Cool, moist air fills Henry’s nostrils as he drinks the night air. Cautiously he wraps the lanyard of his flashlight around his right hand while juggling his walking stick and the ever moving leash in his left. Satisfied with the wrapping, he shifts the walking stick to that hand so he can wind in the leash to a more practical length.
“Ok.” He says wearily. “Let’s go.”
Little is said as Henry and his companion walk alongside the road. The dog trots gingerly from side to side, looking for thorns and discarded treasures while Henry keeps an eye out for traffic.
His mood is as dark as the night sky. He wanted to write, but nothing would come. He had tried every trick in the book. He had thought of items that would create an emotional response in remembrance. He had stopped at a motorcycle shop to look at, take pictures, and dream about his favorite bike. He had looked at various pictures, hoping to stir a spark of creativity. All for naught. Every story line seamed as thin and pale as the ghosts haunting him.
“You’re trying too hard.” He thought to himself. “You can’t say, ‘Be creative’ and expect something to happen. It doesn’t work that way.”
Henry paused for a moment and looked cautiously into the night sky. He wanted to make sure that no cars were speeding upon him before he turned down the side road. The dog was oblivious to any possible danger and pulled the leash eager to continue.
“Maybe about Luke.” Henry thought. “It might be a good time to write about him.”
The street scene faded a little into the night as Henry visited Luke in his mind. He could see a cold winter’s night. The inside of a log cabin painted a warm yellow orange by the glow of a low fire in the stone fireplace. Luke slowly sharpening his carry knife while looking thought the window to the stars shining in the night sky.
The piercing brightness of a fog light interrupted Henry’s thoughts as a motion sensor detected his movement.
Henry squinted under its harshness while muttering to himself, “Damn light”.
A small dog barked wildly from behind some random closed door. Henry hunched his shoulders and urged his dog forward.
“Too much.” Henry thought. “Luke didn’t have to worry about things like this. It would never happen. There was no one else around for miles. No electricity, No phone lines, no infrastructure at all. Just him living peacefully off the grid. Well, as peacefully and as off the grid as possible.”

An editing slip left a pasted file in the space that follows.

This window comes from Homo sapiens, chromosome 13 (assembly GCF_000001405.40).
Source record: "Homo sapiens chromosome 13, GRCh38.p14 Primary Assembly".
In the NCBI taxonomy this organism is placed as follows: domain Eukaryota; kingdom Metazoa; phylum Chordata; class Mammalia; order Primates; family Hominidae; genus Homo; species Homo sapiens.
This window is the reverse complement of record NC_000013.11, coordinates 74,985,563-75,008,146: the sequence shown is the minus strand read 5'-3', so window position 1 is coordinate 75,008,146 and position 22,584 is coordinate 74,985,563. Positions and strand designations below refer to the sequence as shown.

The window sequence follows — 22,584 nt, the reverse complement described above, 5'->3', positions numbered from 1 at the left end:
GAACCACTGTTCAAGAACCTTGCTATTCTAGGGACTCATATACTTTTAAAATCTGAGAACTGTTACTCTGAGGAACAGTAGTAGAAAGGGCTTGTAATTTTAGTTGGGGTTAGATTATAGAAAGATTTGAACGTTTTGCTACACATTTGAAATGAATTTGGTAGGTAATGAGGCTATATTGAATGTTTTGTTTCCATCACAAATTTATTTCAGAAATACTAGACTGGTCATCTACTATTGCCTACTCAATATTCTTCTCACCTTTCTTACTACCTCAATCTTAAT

Henry knew that unless Luke was a vegetarian, he would have to hunt. That meant Luke would have to kill and that’s not peaceful. Henry also knew that Luke was a modern man in his own right and would not be willing to give up every luxury known to man. Especially music. Music would be essential in the wild. Nature’s hushed quiet can be soothing when drowning in societies noise, but over time, it can become as oppressive and suffocating as a wool blanket wrapped around you while you are in the middle of a lake. Music would anchor Luke to sanity during the long days of dark. He would not give that up.
Henry moved over to a wooded lot, letting the dog wet the grass. A woman’s voice squawked from a few streets away. The tone high and grating while the words indecipherable.
Henry shook his head. “How can I get the feel for Luke’s story with everything around me crashing in?”
Henry looked at the dog that was now looking at him and said, “Home”.
As they walked back the way they came a stranger came into view.
“I see you brought your bodyguard with you.” The man said noticing the dog pulling excitedly at the leash.
“Yeah. You have to be careful or she might just jump up and kiss you to death.” Henry replied drily.
Henry pulled the dog away as he left the man chuckling.
“Too much.” Henry thought again.
As he reached the driveway, Henry looked up at the clear night sky. He could easily make out the constellation Orion.
Henry stopped and pondered for a moment. “I wonder if Luke sees the same sky at night or if he sees it differently given his latitude.”
He fumbled for the keys in his pocket and thought. “Maybe tomorrow, he’ll tell me.”